We've written here several times about the brilliant packaging job that General Motors
has done with its new upcoming 4.5L Duramax diesel
V8. Beyond the basic packaging, the engineers have done a lot of fascinating work on the internals to reduce weight and improve efficiency as well. The main bearing journals that are cast into the bottom of the block are manufactured with a fracture splitting process that makes them stronger and lighter. The block itself also uses less compacted graphite iron, making it lighter and less expensive. The design and manufacturing process also means more open space in the block. The result is easier air flow around the bottom of the block. When the pistons come down in the cylinders, the air needs to move and reduced restriction means lower pumping losses. Since GM
hasn't disclosed specifics about weight or weight savings yet, we'll have to wait to see how much benefit there is. GM does plan to apply the lessons learned from this engine to other future gas and diesel engines.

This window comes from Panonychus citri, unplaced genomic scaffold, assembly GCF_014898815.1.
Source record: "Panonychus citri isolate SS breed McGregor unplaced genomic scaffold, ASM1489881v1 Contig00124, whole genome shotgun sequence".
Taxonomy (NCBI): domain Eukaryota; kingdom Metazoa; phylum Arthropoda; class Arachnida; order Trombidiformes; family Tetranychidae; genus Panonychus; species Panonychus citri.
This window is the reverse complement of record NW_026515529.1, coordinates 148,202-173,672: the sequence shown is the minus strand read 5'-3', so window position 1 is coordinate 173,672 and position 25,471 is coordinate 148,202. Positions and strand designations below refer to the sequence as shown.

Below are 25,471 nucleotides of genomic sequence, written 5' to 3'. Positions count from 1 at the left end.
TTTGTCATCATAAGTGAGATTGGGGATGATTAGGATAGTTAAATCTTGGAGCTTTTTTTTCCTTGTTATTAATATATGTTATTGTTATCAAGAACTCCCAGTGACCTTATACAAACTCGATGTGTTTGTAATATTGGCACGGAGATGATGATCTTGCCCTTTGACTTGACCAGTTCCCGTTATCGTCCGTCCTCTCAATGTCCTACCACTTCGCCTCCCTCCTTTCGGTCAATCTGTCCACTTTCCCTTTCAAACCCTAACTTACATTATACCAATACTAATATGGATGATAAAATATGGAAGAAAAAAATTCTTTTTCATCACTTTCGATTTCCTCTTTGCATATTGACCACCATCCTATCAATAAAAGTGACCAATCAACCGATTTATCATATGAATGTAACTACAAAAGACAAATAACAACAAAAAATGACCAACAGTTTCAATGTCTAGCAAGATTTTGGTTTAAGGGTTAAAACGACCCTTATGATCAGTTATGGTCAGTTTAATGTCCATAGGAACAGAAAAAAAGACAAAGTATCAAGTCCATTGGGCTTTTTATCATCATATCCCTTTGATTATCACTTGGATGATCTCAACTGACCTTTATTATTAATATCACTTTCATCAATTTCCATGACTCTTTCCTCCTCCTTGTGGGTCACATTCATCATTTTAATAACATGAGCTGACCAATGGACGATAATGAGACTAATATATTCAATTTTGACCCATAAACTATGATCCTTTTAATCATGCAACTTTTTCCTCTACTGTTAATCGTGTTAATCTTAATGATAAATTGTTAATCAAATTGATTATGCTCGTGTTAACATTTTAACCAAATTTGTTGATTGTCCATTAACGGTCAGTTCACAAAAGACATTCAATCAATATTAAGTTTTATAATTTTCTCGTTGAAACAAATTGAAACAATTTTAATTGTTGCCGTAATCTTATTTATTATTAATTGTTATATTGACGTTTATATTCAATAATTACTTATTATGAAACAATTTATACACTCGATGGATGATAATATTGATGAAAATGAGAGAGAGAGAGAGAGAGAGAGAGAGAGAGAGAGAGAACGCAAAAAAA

One thing that is clear is that GM has not over-engineered this engine the way they have with previous diesel engines. When I spoke to high performance engine specialist Gale Banks
about this engine recently, he explained that, unlike the 6.6L Duramax which he has pushed past 1,200 hp, the 4.5L has relatively little room for improvement. It should still provide more than enough power, torque and efficiency for its intended applications, though. We'll be looking forward to pitting this engine against the two-mode hybrid
system when it comes out in the same vehicles.